- “C” is the number of shares issued in the down round.
There’s an important wrinkle to weighted average anti-dilution protection. Weighted average anti-dilution could be either broad based or narrow based, depending on the extent of options and convertible securities that are included in shares outstanding. The formula that appears above is broad based because the number of shares outstanding includes all shares issuable on exercise of options and on conversion of convertible securities. The broader the formula (i.e., the more securities that are included in the outstanding), the less of an adjustment to conversion price.
Under narrow based weighted average anti-dilution, the only securities that would be included in shares outstanding (in addition to actually outstanding common shares) would be the number of shares outstanding of the particular series of preferred whose conversion price is being adjusted.
SoftBank’s Anti-Dilution Protection in We Co.
Page F-115 of We Co.’s S-1 Registration Statement states that all preferred stock (including preferred held by SoftBank) is subject to “broad weighted-average anti-dilution protection”. For companies that have issued multiple series of preferred, each series has a separate conversion price (which typically starts out being equal to the purchase price per share). The beneficial ownership table in We Co’s S-1 indicates that SoftBank directly or indirectly is the beneficial owner of shares in 11 different series of We Co. preferred stock. SoftBank’s last investment in We Co. was $5 million at a $47 billion valuation, with a per share purchase price of $112 per share.
At this point, it remains to be seen when (if at all) We Co. will resume its efforts to go public. But what’s clear from the S-1 and many media reports, We Co. needs to raise cash. Before it withdrew its IPO, We Co. and its underwriters were rumored to be prepared to drop the valuation to as low as $10 billion. So whether the next round is a public or private offering, it almost certainly will be a down round.
Given the eleven different series invested in by SoftBank, each with its own price and conversion price, the amount of time it would take to calculate all the anti-dilution adjustments would be a multiple of what it has taken me to write this blog post. In fact, the conjecture is that the complicated calculations needed to figure out the anti-dilution adjustments to SoftBank’s various conversion prices in its multiple funding rounds weighed heavily on SoftBank’s decision to cause We Co. to pull the IPO plug for now. Ultimately, We Co. couldn’t proceed with the IPO without SoftBank’s, part of a package of vetos over major decisions usually negotiated by investors.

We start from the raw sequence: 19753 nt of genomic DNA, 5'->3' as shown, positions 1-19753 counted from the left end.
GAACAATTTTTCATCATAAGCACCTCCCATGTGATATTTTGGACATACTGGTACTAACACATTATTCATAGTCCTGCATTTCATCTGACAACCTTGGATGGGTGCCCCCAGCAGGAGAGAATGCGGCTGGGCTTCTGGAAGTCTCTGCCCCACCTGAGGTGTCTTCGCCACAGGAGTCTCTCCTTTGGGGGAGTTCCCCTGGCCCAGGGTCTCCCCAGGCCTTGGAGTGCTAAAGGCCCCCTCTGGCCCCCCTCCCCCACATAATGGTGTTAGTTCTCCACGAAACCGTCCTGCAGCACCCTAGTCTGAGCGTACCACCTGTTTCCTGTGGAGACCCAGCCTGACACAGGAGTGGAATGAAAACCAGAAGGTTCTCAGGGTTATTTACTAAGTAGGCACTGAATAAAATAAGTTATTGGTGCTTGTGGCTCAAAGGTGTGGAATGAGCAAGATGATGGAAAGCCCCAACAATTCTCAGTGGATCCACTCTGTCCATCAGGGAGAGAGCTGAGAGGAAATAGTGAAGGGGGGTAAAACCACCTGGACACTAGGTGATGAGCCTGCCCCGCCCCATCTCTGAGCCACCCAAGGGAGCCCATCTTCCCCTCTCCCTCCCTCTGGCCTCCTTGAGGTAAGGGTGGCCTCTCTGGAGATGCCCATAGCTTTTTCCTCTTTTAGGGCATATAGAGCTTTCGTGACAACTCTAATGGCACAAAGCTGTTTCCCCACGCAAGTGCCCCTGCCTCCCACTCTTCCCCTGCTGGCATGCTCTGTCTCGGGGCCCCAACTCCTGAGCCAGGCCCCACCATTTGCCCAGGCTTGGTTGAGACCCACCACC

So how impactful will the anti-dilution adjustment be with respect to SoftBank? Even under the more relaxed weighted average method of anti-dilution protection, because of the magnitude of the drop in valuation from SoftBank’s previous investment, coupled with the enormous number of shares that would be issued in We Co.’s IPO (if it does happen) at that lower valuation, the additional number of common shares issuable to SoftBank on conversion will be dramatic. So much so that Renaissance Capital estimates the anti-dilution adjustments here could result in the largest IPO anti-dilution adjustment ever, as large as $200 million to $500 million worth of additional shares issuable on conversion to preferred stockholders, mostly going to SoftBank. Moreover, it was disclosed in the S-1 that upon payment of the final $1.5 billion installment of SoftBank’s most recent Series G-1 round investment, We Co. will issue it a warrant to purchase a large but undisclosed number of additional shares at a very low but undisclosed price per share.
In the final analysis, anti-dilution softens the economic dilution blow of the down round to the preferred stockholders, resulting in massive disproportionate percentage and economic dilution to the common stockholders.